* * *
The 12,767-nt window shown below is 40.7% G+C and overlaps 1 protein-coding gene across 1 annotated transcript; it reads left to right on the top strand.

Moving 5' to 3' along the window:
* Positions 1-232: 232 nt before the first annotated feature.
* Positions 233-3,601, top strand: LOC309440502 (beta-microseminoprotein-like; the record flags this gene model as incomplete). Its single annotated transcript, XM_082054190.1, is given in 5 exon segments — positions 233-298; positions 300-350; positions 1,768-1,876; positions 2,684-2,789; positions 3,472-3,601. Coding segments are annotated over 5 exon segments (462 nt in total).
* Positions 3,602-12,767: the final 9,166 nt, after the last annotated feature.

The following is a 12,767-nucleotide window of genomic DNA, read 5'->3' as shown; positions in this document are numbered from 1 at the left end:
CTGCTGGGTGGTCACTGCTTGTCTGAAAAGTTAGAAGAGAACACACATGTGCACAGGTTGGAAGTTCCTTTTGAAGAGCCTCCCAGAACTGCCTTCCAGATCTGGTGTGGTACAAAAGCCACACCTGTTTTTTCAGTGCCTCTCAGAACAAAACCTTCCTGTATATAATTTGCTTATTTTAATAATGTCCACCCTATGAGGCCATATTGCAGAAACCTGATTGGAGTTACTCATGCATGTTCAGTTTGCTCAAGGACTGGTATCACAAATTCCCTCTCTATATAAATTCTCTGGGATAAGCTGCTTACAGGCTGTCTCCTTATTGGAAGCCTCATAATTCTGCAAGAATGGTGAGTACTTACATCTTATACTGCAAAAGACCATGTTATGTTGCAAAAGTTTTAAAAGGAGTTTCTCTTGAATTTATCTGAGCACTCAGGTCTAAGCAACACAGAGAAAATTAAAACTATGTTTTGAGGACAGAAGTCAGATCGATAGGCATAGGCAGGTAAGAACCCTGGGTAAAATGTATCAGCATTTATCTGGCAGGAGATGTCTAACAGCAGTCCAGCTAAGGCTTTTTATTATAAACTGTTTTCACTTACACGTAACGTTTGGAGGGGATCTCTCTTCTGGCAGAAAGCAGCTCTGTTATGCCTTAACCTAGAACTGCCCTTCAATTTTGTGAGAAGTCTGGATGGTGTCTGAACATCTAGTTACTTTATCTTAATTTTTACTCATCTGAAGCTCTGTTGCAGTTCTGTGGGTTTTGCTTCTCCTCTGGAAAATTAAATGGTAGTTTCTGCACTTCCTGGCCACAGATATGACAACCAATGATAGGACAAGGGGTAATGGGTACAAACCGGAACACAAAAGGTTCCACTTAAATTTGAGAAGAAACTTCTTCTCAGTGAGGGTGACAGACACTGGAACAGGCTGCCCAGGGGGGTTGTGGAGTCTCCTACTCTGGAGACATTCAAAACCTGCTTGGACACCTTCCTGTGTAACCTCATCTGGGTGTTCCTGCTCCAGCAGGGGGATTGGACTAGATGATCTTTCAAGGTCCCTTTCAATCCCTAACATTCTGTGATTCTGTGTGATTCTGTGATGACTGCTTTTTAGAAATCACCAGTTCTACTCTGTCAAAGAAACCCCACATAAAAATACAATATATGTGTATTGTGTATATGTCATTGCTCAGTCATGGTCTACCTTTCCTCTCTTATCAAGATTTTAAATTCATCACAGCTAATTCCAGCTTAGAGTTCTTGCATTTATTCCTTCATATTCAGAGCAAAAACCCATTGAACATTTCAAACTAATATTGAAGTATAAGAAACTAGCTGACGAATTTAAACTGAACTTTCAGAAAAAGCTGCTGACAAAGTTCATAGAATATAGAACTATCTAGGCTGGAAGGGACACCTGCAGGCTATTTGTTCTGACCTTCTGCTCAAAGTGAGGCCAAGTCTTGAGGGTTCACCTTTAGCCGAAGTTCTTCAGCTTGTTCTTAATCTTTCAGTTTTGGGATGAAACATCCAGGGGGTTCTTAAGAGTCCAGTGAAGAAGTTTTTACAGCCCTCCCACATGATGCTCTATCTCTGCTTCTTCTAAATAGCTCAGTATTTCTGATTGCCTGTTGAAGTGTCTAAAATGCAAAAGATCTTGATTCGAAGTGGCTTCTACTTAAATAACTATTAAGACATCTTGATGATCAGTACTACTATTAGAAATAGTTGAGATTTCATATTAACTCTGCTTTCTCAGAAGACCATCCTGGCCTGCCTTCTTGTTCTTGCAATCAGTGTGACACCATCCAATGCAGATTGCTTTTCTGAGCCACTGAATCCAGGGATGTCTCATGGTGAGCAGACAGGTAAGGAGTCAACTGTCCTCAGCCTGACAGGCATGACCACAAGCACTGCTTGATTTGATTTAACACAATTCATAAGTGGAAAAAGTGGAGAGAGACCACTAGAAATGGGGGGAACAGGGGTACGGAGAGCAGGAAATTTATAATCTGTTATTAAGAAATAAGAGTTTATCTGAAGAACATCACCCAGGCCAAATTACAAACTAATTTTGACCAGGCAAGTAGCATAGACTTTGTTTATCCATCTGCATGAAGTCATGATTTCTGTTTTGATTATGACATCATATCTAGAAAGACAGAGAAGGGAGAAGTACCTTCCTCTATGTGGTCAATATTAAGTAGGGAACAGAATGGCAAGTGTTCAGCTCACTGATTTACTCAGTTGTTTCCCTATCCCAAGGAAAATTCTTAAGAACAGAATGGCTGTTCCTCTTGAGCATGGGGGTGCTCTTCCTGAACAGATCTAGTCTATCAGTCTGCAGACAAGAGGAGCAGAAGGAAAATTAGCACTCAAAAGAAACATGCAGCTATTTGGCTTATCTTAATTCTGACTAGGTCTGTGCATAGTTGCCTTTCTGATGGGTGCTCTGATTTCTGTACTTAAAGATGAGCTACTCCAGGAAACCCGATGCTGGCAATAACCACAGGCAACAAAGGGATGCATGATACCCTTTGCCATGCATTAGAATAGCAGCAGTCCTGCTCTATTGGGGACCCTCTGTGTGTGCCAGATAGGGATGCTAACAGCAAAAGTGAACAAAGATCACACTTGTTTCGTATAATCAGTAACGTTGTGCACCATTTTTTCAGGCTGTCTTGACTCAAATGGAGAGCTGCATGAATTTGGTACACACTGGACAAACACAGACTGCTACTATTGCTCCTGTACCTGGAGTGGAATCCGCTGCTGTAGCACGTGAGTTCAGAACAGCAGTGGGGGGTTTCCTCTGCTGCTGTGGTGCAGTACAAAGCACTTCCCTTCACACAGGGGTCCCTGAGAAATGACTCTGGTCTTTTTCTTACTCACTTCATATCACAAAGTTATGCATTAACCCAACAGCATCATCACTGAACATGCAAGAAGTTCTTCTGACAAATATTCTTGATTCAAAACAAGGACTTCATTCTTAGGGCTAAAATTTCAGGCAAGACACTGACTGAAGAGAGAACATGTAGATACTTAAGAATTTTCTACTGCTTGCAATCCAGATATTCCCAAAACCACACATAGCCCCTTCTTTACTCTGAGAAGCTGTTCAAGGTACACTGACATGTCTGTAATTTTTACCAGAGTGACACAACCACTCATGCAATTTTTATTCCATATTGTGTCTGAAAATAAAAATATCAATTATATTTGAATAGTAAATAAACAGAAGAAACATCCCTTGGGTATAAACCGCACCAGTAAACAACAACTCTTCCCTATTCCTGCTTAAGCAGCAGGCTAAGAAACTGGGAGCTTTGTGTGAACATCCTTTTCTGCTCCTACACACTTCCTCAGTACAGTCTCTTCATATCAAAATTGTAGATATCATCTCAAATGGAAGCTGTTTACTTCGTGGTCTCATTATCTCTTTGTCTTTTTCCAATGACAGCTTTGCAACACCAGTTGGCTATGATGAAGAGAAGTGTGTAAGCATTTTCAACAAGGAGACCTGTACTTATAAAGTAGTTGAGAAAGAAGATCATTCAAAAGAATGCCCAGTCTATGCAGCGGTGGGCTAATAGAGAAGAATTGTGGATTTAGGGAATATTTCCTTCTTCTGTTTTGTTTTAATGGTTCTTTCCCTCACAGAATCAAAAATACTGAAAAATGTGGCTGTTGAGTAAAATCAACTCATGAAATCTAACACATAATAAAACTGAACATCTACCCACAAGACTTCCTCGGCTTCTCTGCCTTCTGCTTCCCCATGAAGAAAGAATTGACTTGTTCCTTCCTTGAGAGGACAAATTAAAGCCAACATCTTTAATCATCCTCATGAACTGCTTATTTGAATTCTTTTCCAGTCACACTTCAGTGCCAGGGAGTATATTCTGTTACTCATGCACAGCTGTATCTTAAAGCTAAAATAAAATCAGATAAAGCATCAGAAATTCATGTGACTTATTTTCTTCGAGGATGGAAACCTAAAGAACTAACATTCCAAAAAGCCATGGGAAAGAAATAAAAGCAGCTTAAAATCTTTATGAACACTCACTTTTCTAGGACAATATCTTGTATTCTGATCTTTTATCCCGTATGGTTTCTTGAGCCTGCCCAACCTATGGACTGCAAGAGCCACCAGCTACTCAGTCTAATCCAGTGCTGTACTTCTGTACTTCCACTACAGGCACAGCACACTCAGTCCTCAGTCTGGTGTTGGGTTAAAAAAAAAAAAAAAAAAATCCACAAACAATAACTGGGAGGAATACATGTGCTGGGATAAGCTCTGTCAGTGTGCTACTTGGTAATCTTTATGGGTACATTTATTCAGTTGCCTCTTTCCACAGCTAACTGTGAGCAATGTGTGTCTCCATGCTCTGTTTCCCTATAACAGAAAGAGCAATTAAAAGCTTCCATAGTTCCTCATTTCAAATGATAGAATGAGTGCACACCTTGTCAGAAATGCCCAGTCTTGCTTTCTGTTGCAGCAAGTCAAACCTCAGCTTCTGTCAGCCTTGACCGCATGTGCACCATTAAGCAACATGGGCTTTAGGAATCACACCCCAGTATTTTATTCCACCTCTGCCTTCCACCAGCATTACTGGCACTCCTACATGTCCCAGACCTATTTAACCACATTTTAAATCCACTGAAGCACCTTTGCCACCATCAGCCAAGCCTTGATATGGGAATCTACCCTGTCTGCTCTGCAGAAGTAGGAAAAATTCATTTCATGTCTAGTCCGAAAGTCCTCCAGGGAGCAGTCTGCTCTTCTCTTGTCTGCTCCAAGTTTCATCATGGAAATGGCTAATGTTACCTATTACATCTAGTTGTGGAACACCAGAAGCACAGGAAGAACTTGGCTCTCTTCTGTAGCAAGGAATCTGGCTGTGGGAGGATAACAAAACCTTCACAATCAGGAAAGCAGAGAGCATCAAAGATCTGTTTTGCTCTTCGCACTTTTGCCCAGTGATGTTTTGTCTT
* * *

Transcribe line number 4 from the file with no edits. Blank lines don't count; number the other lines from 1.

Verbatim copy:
* Positions 233-3,601, top strand: LOC309440502 (beta-microseminoprotein-like; the record flags this gene model as incomplete). Its single annotated transcript, XM_082054190.1, is given in 5 exon segments — positions 233-298; positions 300-350; positions 1,768-1,876; positions 2,684-2,789; positions 3,472-3,601. Coding segments are annotated over 5 exon segments (462 nt in total).